The data for these analyzes comes from a myriad of sources. Ticket sales, social media engagement, weather forecasts and traffic patterns feed the algorithms. The goal is to proactively identify and adapt to variables that could affect the success of live events. In this way, these tools increase operational efficiency and profitability. Most importantly, they contribute to a better overall experience for fans.

As AI capabilities become more sophisticated, determining what’s real vs. fake online will become increasingly challenging

Architects and designers are using AI to help create deeply immersive experiences. As this eventually becomes the norm, how do we preserve the distinct collective energy that draws us like a magnet to live events?

The sweet smell of stadium grass, the palpable energy in the air, the sounds of people chanting and singing – these features help make any event unforgettable. While AI can personalize content, it can’t duplicate the almost transcendent feeling created when people come together in a shared space.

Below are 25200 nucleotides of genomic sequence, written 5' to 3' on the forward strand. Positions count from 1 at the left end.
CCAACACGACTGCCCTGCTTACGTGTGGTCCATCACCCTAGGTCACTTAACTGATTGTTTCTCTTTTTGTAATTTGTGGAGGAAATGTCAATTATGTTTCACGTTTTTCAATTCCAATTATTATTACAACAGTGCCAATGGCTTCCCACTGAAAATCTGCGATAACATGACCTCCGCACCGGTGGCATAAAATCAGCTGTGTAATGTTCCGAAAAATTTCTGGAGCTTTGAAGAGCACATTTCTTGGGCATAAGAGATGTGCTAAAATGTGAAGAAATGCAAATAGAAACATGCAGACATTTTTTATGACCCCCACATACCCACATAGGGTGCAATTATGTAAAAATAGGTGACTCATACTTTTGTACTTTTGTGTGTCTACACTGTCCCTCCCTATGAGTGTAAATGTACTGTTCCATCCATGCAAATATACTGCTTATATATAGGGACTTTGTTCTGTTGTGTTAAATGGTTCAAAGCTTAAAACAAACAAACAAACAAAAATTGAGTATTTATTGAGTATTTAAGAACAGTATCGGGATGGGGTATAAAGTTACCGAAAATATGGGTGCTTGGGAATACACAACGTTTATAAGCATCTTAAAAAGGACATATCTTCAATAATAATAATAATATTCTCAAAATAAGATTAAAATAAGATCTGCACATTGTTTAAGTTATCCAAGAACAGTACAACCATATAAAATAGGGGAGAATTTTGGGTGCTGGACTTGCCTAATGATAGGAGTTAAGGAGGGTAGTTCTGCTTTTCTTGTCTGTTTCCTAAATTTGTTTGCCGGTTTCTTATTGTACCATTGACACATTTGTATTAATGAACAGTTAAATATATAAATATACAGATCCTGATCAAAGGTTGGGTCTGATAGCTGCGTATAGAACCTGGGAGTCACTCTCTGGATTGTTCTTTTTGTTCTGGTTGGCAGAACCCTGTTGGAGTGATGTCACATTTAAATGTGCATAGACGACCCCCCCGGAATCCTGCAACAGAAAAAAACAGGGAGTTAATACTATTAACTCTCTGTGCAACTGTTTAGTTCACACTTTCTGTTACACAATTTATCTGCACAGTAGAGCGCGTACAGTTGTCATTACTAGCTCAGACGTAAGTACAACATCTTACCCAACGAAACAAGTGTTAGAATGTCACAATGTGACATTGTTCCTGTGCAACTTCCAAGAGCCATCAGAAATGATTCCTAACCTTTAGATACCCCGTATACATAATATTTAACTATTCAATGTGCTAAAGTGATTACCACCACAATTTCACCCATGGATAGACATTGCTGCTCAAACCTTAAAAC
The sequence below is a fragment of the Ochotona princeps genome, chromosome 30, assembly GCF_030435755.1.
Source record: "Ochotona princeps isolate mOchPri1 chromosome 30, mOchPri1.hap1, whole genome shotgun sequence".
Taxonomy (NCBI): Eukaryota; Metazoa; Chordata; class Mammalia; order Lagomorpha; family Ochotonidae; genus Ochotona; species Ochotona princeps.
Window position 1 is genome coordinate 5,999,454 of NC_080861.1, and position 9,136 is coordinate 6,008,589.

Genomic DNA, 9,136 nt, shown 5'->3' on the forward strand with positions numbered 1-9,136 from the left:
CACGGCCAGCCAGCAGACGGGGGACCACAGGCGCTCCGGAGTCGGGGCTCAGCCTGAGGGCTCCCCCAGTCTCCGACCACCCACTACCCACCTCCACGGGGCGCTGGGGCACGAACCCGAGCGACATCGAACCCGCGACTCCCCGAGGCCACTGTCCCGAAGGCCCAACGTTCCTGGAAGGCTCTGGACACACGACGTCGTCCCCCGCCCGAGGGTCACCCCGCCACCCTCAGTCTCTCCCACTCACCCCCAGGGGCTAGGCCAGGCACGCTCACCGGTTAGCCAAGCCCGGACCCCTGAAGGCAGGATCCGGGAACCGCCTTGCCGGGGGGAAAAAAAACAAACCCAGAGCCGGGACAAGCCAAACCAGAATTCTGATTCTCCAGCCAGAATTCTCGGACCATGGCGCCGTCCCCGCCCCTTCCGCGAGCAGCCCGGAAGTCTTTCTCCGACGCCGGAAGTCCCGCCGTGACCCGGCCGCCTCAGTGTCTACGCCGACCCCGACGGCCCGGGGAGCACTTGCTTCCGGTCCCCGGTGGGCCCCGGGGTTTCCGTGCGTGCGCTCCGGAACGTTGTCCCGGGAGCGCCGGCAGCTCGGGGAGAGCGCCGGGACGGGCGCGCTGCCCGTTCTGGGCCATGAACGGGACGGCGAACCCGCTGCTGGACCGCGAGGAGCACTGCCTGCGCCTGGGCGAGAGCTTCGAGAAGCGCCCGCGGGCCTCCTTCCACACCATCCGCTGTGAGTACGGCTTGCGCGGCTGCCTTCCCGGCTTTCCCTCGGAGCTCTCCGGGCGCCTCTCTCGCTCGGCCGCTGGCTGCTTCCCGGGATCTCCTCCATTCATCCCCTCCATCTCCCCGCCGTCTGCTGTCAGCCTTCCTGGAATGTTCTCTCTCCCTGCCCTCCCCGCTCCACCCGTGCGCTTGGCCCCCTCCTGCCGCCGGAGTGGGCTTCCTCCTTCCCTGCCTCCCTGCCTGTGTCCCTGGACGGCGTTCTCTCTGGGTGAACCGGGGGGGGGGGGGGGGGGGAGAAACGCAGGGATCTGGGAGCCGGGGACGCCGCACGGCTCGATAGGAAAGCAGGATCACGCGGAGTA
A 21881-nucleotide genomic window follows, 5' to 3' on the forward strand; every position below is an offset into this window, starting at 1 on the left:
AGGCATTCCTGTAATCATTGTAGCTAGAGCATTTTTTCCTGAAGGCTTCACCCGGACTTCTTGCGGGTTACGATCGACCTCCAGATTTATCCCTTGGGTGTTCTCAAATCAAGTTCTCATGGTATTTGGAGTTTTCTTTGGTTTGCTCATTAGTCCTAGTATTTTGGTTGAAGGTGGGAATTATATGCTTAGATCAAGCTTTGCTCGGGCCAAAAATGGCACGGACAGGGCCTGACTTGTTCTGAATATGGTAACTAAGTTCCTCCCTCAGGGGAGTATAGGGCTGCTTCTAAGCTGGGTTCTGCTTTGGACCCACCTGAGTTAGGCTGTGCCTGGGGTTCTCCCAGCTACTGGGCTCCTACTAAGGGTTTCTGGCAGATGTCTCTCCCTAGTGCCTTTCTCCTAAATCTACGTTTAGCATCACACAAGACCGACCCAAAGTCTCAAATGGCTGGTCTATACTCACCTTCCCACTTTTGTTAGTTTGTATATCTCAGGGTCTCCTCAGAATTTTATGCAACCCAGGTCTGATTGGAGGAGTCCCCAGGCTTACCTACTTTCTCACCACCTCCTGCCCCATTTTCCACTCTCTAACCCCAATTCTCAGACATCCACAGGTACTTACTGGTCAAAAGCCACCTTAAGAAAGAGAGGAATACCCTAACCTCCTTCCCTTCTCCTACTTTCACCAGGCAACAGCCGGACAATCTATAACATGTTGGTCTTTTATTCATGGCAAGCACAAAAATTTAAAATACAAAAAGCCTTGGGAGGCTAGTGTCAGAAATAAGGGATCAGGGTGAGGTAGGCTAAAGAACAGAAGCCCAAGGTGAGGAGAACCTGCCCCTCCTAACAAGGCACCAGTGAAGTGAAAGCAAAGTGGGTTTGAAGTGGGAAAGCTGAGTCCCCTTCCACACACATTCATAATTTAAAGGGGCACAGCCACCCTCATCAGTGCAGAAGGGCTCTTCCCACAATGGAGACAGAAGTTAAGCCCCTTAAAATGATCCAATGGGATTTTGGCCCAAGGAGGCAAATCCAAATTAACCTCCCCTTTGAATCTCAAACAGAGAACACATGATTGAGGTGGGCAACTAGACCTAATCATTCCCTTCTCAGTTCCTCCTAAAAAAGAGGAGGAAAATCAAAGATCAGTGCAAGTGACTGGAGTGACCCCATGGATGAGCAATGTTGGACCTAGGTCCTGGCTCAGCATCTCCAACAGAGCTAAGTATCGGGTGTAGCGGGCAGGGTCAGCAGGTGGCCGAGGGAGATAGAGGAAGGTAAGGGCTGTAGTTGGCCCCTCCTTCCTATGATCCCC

Despite the appeal of the digital stadiums created by the architects of the metaverse, the physical arena will remain the epicenter of live events. The pandemic seems to have confirmed this, with live events making a roaring return as soon as restrictions were lifted.

Digital platforms offer intriguing opportunities for fans who cannot attend live events. But they will never replace the real thing. Hybrid events that combine in-person and virtual experiences are emerging as a compromise. They expand accessibility while preserving the essence of live participation.

For us, the solution is to carefully blend AI-driven and other technological innovations while keeping the focus on the action in a stadium or arena. Places should remain a blank canvas that should be easily adapted and customized to different uses and formats. While VR and AR can complement this on-site experience, they cannot replicate the collective energy of thousands of people gathered to experience an event together. If integrated carefully, however, the emerging capabilities of AI to enhance live events can help preserve that magic.